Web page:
What is a Concussion?
A concussion is a form of brain injury (also know as a Mild Traumatic Brain Injury) that causes a temporary disturbance in how the brain functions. Concussions happen due to a hit, bump or blow to the head or elsewhere on the body, with the impact causing the brain to be accelerated and decelerated inside the skull, resulting in what is know as a functional injury. Since concussions cannot be seen on routine X-rays, CT scans or MRIs, it’s important to understand the signs and symptoms.
Dr Cameron Marshall, CCMI President and CEO talks us through the process of a concussion and the implications of the ‘metabolic disturbance’ that occurs within the cells of the brain in the whiteboard edition below:
What are the signs of a concussion:
Signs of a concussion are something that are objectively seen by onlookers, whereas symptoms are something that a person subjectively feels within themselves. Concussion signs (although extremely limited) can generally be observed by onlookers who are acutely aware of a persons movement patterns.
Examples of concussion signs include:
- Loss of consciousness (LOC) – this can be easily seen when someone is motionless and unresponsive, however it is important to remember LOC is a sign that occurs in less than 10% of all concussion injuries and does NOT need to be present for a concussion to be diagnosed.
- Fencing Response – can be seen from the sideline as a players arm or arms go rigid (extended straight up in the air while they are lying on their back), and is a tell tale sign of LOC. This is a 100% indication that there has been a LOC and a 100% indication that the person has sustained a concussion. The fencing response also indicates that the brainstem has been involved in the injury. LOC is known to occur in less than 10% of all concussion injuries, and the fencing response is seen in approximately 2/3 of these.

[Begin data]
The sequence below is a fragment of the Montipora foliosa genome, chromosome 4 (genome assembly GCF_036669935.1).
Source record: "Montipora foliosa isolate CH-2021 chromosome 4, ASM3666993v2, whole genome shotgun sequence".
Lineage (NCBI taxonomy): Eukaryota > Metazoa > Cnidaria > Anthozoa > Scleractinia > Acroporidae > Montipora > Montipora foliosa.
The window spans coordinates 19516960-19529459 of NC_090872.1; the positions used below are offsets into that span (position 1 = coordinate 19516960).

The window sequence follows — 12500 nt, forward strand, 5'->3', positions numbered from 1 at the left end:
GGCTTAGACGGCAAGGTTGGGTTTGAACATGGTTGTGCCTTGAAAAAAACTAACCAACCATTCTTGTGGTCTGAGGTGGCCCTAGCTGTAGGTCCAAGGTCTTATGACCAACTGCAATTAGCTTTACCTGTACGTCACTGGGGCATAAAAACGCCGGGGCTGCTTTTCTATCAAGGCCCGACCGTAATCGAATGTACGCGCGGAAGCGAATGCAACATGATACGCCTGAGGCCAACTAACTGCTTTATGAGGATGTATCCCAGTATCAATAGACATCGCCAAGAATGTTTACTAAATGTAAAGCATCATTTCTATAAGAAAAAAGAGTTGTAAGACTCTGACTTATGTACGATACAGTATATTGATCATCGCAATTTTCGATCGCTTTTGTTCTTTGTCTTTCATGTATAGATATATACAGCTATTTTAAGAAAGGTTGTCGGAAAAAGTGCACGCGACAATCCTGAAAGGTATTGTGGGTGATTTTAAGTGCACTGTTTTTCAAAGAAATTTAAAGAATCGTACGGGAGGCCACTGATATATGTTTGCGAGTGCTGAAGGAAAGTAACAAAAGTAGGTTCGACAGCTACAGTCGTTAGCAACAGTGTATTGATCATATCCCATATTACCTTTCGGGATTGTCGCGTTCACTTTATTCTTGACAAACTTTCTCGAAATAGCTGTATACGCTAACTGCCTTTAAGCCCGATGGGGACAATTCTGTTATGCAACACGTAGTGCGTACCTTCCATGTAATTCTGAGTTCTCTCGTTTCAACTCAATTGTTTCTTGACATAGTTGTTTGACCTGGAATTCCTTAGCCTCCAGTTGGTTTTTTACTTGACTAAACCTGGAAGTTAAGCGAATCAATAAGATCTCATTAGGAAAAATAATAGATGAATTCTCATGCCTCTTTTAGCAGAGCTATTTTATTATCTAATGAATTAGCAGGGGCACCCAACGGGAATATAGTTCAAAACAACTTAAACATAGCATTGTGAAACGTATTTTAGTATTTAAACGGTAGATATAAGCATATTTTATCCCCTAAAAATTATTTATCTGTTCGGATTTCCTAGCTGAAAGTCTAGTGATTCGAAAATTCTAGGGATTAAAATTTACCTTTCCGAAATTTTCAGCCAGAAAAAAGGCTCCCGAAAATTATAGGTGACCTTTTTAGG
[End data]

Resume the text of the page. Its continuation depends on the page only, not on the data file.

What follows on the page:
- Rag-doll sign – a term used when an athlete falls to the ground with no active protection of the head and appears limp (often used in aerial sports to depict the landing of an athlete on a downslope with no muscular tone or movement and is thought to be indicative of an unconscious patient)
- Clutching of the head following a tackle or fall.
- Lack of balance or gross in-coordination – this can be seen as the stepping and stumbling a player shows when attempting to stand following a large tackle or hit.
What are the symptoms of a concussion?
Symptoms of a concussion are something that a person subjectively feels within themselves. The initial excitatory phase of a concussion is where some very typical symptoms will present, however every concussion case is different and will present in a different way.
If you experience any one or more of the below 22 symptoms following a significant hit to the head or body, then a concussion should be suspected:
- Neck pain
- Sensitivity to light/noise
- Visual problems
- Balance issues
- Memory issues
- Difficulty concentrating
- Feeling slowed down
- Feeling “in a fog”
- Trouble thinking clearly
- More emotional
- Low energy
- Sleeping more or less
- Difficulty falling asleep
If you have a mechanism of injury (ie. a significant blow to the head or body) and at least one of the 22 symptoms listed above, there should be a high suspicion of concussion.
Athletes should be immediately removed from play, and must not return until assessed and cleared by a medical doctor or licensed healthcare practitioner with training in concussion management. Continuing to play can increase the risk for more severe, long lasting concussion symptoms, and/or increase the chance of further injury.